Vietnamese diaspora relieved as Europe moves towards post Covid-19 stability

By Thanh Tam   May 31, 2021 | 06:01 pm GMT+7
Vietnamese diaspora relieved as Europe moves towards post Covid-19 stability
People enjoy the evening in front of a bar after the Hungarian government allowed the reopening of outdoor terraces, as the spread of the coronavirus disease continues in Budapest, Hungary, April 24, 2021. Photo by Reuters/Bernadett Szabo.
The Vietnamese diaspora in Europe are thankful and relieved that life is slowly returning to normal after being upturned by the Covid-19 pandemic.

Ngoc Anh, who lives in the Czech Republic’s Hradec Králové City, about 100 km away from the capital Prague, said:"I feel much happier when I see things gradually stabilize; people can start doing business again and children can go to school instead of studying remotely."

She said life in the Czech Republic was gradually returning to normal, with infection rates decreasing and vaccination rates increasing.

The country's average number of daily infections is now 650, less than 5 percent of the peak of more than 15,000 at the end of October last year, according to Reuters. The nation has reported more than 1.6 million infections and 30,000 deaths so far.

The Czech Republic began easing pandemic related restrictions on April 12, lifting a night time curfew imposed early March. Children can return to school, but are required to wear masks and get tested twice a week. Clothing stores, outdoor farmers' markets, zoos and botanical gardens are also on the list of establishments to be reopened soon, an AP report said.

"Almost everything has reopened. The restaurants only sell food for takeout now, but in a week they can open normally," Anh said.

Like many other European countries, the Czech Republic is also implementing a campaign to vaccinate its people. The country of more than 10.6 million people has received more than 4.7 million doses of vaccine, 32.9 percent of the population has received at least one dose and 11.6 percent have been fully vaccinated, according to online publication Our World in Data.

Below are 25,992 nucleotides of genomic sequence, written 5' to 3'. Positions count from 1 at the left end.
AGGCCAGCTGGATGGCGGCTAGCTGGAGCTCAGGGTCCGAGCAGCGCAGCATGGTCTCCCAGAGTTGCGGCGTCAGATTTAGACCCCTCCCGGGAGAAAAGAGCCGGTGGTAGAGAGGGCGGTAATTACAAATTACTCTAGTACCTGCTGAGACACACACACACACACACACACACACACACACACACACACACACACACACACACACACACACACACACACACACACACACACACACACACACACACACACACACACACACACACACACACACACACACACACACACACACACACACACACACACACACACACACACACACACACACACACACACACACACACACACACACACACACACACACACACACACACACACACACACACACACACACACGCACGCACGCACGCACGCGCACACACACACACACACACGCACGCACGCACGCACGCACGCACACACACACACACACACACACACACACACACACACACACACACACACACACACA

Ngoc Anh said that her family have had two shots of the Pfizer Covid-19 vaccine. "Everyone experienced a slight swelling and pain in the injected area. But we felt fine the following day," she said, adding that she supports Europe's plan to implement a "vaccine passport" scheme as a solution for people to travel freely between countries without undergoing quarantine.

In Woking Town, Surrey County in southeast England, about 30 minutes by train from London, Le Ha is also happy that the particular and Europe in general is gradually opening up.

"Life won't completely return to normal as it used to be, but everyone is happy because they are no longer living in fear. People are feeling more comfortable and less stressed mentally," she said.

Ha said she does not feel too worried when going out now, partly because the U.K. still maintains the regulation of wearing masks and keeping a safe distance, and partly because of the increasing vaccination rate.

In a country of more than 66.6 million people, 56.1 percent of the population have had at least one jab of the Covid-19 vaccine and 33.7 percent have got the full dose, according to Our World in Data.

"I plan to get the vaccine in two weeks, but most of the people I come into contact with are already vaccinated, so I feel quite reassured," Ha said.